See the U.S. Navy demo an MQ-25A prototype aboard the aircraft carrier George H.W. Bush in December 2021. (U.S. Navy)

WASHINGTON — The aircraft carrier George H.W. Bush has spent the past two weeks showing off the future of naval aviation, hosting the U.S. Navy’s first MQ-25A Stingray unmanned tanker for an at-sea demonstration and conducting that carrier’s first F-35C Joint Strike Fighter flight operations.

The service announced Dec. 20 it had completed an unmanned carrier aviation demonstration, installing a ground control station on the ship and proving the UAV could integrate into that carrier environment: on a pitching flight deck, with the operator following the hand signals of the aircraft handlers, and with ship-based operators maintaining connectivity even while the drone is midair and away from the carrier.

For the demonstration, a prototype MD-5 ground control station was installed in what is being called an Unmanned Aviation Warfare Center, a first-of-its-kind control room that would be set up on carriers to support MQ-25 operations, according to a news release. The team in this control room would coordinate the drone’s missions as well as its approaches to the ship during landing.

The Boeing-owned T1 test vehicle then conducted day and night operations at sea, including taxiing and parking on the flight deck, connecting to the catapult, and clearing out of the landing area.

In addition to the team in the control room, MQ-25 “deck operators” used Boeing’s handheld Deck Control Device during these maneuvers, working alongside Navy taxi directors and converting the sailors’ directions into corresponding inputs for the MQ-25.

“Early testing allowed our team the opportunity to evaluate many new systems for the first time at sea with T1,” Capt. Chad Reed, unmanned carrier aviation program manager, said in the Navy news release. “Our initial look at taxi operations on the flight deck successfully demonstrated the MQ-25′s ability to maneuver just like a manned aircraft in the shipboard environment.”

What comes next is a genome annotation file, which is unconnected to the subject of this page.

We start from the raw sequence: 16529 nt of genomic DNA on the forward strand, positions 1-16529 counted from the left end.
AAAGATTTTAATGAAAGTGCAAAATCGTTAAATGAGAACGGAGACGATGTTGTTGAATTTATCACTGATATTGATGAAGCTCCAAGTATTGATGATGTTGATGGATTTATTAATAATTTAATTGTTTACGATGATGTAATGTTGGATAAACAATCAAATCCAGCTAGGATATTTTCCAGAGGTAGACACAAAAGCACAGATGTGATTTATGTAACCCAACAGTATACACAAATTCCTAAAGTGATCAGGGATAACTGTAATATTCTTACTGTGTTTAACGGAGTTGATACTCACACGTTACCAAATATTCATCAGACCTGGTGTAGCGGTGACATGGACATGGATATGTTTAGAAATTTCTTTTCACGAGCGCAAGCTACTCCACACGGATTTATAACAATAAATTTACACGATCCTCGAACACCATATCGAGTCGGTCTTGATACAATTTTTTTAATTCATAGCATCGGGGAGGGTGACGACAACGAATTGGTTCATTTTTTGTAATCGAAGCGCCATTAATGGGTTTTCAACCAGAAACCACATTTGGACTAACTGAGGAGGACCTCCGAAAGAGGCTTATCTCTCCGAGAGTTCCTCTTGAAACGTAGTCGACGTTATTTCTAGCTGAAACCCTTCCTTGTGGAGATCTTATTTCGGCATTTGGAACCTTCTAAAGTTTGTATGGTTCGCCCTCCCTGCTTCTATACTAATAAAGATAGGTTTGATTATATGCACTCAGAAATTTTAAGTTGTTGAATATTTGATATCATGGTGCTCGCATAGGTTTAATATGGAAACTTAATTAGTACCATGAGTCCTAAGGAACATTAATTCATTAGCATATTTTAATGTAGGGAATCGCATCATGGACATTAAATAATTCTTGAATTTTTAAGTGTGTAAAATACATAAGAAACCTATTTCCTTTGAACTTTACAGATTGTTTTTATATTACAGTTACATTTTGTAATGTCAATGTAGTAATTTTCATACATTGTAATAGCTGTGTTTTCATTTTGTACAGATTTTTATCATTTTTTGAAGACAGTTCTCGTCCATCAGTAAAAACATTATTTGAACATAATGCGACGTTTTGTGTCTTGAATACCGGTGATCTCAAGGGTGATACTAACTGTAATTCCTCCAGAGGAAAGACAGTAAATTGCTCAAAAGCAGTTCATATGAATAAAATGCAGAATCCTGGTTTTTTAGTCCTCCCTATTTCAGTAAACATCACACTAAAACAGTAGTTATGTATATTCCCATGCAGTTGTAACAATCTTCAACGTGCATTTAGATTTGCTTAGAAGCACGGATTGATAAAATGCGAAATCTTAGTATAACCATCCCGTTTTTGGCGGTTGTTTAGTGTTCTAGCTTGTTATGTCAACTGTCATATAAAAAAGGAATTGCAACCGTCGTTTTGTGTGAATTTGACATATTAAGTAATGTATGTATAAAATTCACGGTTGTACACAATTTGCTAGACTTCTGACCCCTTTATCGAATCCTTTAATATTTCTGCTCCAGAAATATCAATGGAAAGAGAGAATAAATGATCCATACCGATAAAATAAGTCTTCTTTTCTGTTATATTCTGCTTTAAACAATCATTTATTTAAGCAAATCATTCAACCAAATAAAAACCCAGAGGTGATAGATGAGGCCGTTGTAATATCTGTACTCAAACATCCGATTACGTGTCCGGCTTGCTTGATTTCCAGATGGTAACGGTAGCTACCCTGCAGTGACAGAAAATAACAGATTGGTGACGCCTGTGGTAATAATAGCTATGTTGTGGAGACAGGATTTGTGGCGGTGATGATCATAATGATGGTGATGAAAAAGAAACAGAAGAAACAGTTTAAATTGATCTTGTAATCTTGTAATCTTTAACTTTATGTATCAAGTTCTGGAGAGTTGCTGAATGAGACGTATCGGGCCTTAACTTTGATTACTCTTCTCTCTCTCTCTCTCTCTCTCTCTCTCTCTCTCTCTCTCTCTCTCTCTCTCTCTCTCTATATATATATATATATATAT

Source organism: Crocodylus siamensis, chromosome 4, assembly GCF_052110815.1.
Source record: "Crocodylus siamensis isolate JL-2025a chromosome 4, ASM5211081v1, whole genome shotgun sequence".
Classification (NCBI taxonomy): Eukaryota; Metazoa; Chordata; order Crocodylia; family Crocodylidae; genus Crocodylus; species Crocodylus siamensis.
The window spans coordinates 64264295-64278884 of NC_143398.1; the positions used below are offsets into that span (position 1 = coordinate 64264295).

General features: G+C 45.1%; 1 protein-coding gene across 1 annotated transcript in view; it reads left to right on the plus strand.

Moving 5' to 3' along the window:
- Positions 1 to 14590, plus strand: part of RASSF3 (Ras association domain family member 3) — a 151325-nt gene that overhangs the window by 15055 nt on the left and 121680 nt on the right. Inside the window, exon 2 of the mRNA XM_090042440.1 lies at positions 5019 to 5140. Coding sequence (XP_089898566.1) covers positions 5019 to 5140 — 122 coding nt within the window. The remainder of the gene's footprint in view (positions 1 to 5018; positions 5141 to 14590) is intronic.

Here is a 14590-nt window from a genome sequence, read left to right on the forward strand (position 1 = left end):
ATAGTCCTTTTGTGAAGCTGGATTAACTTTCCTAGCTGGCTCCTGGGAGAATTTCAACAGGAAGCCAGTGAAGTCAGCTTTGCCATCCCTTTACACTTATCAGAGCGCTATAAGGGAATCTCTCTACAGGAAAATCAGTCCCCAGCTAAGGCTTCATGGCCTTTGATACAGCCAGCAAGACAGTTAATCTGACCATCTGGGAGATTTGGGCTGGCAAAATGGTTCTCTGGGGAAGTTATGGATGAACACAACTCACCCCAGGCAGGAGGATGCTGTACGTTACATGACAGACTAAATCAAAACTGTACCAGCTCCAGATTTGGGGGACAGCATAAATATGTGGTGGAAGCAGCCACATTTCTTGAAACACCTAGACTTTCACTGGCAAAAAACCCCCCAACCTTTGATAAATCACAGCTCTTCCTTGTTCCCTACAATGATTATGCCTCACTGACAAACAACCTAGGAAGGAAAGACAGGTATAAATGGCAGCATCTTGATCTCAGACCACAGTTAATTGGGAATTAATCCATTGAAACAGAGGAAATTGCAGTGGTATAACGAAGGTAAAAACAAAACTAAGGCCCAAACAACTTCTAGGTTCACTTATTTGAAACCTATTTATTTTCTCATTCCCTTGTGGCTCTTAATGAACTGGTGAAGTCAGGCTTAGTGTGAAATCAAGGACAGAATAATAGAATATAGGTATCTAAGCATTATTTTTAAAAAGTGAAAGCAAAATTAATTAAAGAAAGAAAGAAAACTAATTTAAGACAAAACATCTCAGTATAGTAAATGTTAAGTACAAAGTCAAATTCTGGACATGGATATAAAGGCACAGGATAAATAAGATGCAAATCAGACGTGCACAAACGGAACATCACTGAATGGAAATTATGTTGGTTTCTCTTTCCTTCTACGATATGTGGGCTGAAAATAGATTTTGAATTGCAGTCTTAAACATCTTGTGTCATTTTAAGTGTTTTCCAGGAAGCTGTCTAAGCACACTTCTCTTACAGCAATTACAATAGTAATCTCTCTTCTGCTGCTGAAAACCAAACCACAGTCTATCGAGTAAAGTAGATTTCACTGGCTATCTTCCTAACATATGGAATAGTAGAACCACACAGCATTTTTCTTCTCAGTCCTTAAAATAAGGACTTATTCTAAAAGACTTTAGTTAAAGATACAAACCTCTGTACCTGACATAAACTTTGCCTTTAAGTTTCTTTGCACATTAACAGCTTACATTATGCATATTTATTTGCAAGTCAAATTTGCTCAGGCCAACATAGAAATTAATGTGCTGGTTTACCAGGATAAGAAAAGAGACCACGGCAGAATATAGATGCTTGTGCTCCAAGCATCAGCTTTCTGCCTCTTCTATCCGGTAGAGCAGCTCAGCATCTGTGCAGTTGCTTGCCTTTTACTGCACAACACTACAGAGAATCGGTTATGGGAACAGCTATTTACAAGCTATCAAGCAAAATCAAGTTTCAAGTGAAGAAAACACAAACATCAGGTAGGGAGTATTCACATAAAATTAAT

Though T1 did not take off or land on the ship yet, a surrogate aircraft was used to test the hardware and software associated with the Joint Precision Landing System installed on aircraft carriers and amphibious assault ships to guide F-35Cs and F-35Bs for safe landings. The system will be integrated into the MQ-25 as well as Navy and Marine Corps variants of the V-22 Osprey.

“There is no better way to determine the success of a carrier aircraft design and its integration into the air wing then to put that new aircraft through testing at sea,” Reed said in the news release. “It’s an exciting time as we progress toward the air wing of the future.”

MQ-25 will conduct aerial refueling for other aircraft in this air wing of the future, including the F/A-18E-F Super Hornet, the F-35C, the E-2D Advanced Hawkeye and the EA-18G Growler. The first of that “air wing of the future” configuration, minus the MQ-25, is on deployment now aboard carrier Carl Vinson in the Pacific.

While several other carriers have operated the F-35 by now, the Bush has not. It spent 30 months in a deep maintenance period at Norfolk Naval Shipyard in Virginia, leaving the yard in late August and conducting a range of trials and fleet activities since.

On Dec. 12, those activities included hosting carrier qualifications for Strike Fighter Squadron 125 — the F-35C fleet replacement squadron that trains up new Joint Strike Fighter pilots — giving the ship’s crew members a first look up close at the jet and the capability it will bring to their air wing.

Megan Eckstein is the naval warfare reporter at Defense News. She has covered military news since 2009, with a focus on U.S. Navy and Marine Corps operations, acquisition programs, and budgets. She has reported from four geographic fleets and is happiest when she’s filing stories from a ship. Megan is a University of Maryland alumna.

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